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Literature / The Monster at the End of This Book

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Terrifying, isn't it?
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Grover: AHHH! Don't read this page, there's a scary monster at the end!

The Monster at the End of this Book is a classic 1971 Sesame Street picture book written by Jon Stone and illustrated by Mike Smollin. It consists entirely of Grover pleading with the reader, more and more desperately, to stop reading the book — because he's read the title page and is afraid to meet the monster.

In 1996, a sequel was published, titled Another Monster at the End of This Book, in which Grover is joined by Elmo. There, Grover again attempts to stop the reader from making it to the end of the book, while Elmo encourages the reader to continue reading. This has also been made into an app.

In 2020, an animated special based on the book, The Monster at the End of This Story, aired on HBO Max on October 29.

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It can be read here, and the sequel can be read here.

See We Are in a Book! (an entry in the Elephant & Piggie series) for another children's book with a similar narrative concept.


Tropes featured include:

  • Ain't Too Proud to Beg: On the penultimate page, Grover, at this point completely out of options, pleads with the reader not to turn to the ending.
  • Animated Adaptation: October 2020 saw the release of an animated version of this book.
  • Adaptation Expansion: New plot elements include an in-universe progress bar which Grover employs to delay the story's end, eventually going back to the dinosaur era.
  • Arson, Murder, and Jaywalking: Due to Grover's attempts to hold pages together with rope, nails, and bricks.
    Grover: Do you know that every time you turn another page, you not only get us closer to the MONSTER at the end of this book, but you make a terrible mess!
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  • Berserk Board Barricade: Grover tries to stop the reader by making barricades. His first barricade is a bunch of ropes tying the pages together. His next barricade is a bunch of boards nailed to the pages. His third barricade is a brick wall. Because they're just illustrations in the book, they do nothing to stop the reader from turning the book's pages.
  • Bold Inflation: To help with demonstrating Grover's typical Large Ham style, his lettering regularly shifts. Not just bolded, but a multicolored balloonish script is used for some of his more histrionic moments.
  • Canon Foreigner: Abby Cadabby, Cookie Monster, Elmo, and Rosita are added in the animated special, even though they weren't in the original book.
  • End-of-Series Awareness: Grover can tell that the end of the book is coming, and gets more and more frightened about it.
  • Face Palm: Grover puts his hand to his face when the reader doesn't listen to him and turns the page.
  • The Fourth Wall Will Not Protect You: Grover warns the reader not to finish the book, as they will encounter a monster on the last page. He's right. This book is also a rare example where this trope is inverted. Grover keeps trying to stop the reader from turning pages, but the fourth wall does not protect him.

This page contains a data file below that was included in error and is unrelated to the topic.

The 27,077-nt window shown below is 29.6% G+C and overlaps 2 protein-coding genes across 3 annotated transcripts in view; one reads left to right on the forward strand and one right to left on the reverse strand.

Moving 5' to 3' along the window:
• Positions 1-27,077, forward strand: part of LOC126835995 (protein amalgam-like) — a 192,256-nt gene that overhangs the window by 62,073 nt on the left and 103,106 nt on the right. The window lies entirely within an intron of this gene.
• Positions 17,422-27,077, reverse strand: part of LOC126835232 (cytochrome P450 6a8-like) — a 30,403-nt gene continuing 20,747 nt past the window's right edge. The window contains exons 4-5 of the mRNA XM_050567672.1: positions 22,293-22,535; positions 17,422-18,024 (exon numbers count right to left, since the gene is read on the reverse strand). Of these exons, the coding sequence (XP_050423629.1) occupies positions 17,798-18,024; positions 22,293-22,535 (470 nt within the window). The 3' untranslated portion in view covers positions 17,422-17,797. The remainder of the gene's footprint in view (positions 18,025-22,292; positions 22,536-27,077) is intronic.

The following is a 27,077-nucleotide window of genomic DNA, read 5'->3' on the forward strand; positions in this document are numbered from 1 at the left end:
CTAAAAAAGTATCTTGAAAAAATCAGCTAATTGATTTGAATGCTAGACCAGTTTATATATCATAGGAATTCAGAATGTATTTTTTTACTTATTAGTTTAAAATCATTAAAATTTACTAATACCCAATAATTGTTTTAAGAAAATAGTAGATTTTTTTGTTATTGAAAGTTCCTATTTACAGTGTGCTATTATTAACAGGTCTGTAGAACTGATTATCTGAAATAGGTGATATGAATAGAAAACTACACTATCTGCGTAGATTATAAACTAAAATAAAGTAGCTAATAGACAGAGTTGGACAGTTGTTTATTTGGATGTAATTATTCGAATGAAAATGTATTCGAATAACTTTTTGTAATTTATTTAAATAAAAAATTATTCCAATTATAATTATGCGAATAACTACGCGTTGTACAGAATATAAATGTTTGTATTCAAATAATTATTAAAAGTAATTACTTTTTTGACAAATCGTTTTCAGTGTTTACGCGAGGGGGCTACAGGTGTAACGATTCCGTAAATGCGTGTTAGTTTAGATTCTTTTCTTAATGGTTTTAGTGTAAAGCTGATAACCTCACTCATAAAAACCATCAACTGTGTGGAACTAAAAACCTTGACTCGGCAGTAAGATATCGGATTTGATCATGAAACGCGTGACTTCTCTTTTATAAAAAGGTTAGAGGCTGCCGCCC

• Hypocritical Humor: After spending most of the book terrified of the monster, Grover discovers that he's the monster and immediately admonishes the reader for being so afraid. At the very end, though:
    Grover: Oh, I am so embarrassed...
  • Large Ham: Much of Grover's dialogue is written in bold capitals, implying loud, hammy speech. A proper reading of the book to small children is far better if the reader hams it up.
  • Medium Awareness: Grover is completely aware that he is in a book, and with every page turn they are getting closer to the monster that is at the end.
  • Minimalist Cast: Nobody but Grover and the monster appear in the book. Of course, Grover IS the monster.
  • The Musical: In true Sesame Street fashion, the animated special features many songs sung by the characters.
  • No Fourth Wall: None whatsoever; Grover spends the entire book addressing the reader.
  • Painting the Medium: Grover goes to greater and greater lengths to keep the reader from turning the page (as he's afraid of the monster at the end of the book). He ties the pages together, attempts to nail them down, and builds a brick wall, all to no avail.
  • Postmodernism: For 3-year-olds! It's even been compared to the work of Kurt Vonnegut.
  • Prophecy Twist: Grover is the monster.
  • Schmuck Bait: The very concept of the book: Grover tells you not to turn the pages, so that you'll want to turn the pages.
  • Snicket Warning Label: The entire book is Grover asking you, hindering you, and finally outright begging you not to read any further, because there is a monster at the end of the book.
  • The Stinger: "Oh, I am so embarrassed."
  • Super Strength: When the reader "pulls down" Grover's brick wall by turning the page, on the next one, they find a defeated Grover lying under the rubble, and muttering, "Do you know that you are very strong?"
  • Tomato in the Mirror: Grover finds out he was the monster all along.
  • "Where? Where?": The book as a whole is an extended version.
  • Written Sound Effect: "BONK BAM BING KLONK BONK BING!" as Grover attempts to hammer the pages together to keep the reader from turning them.
  • You Bastard!: Without the profanity, obviously, but Grover gets very upset with the reader for continuing to turn pages despite his best efforts.

Grover:WHATEVER YOU DO, DO NOT CLICK THIS LINK, IT LEADS TO THE MONSTER!

Alternative Title(s): The Monster At The End Of This Story

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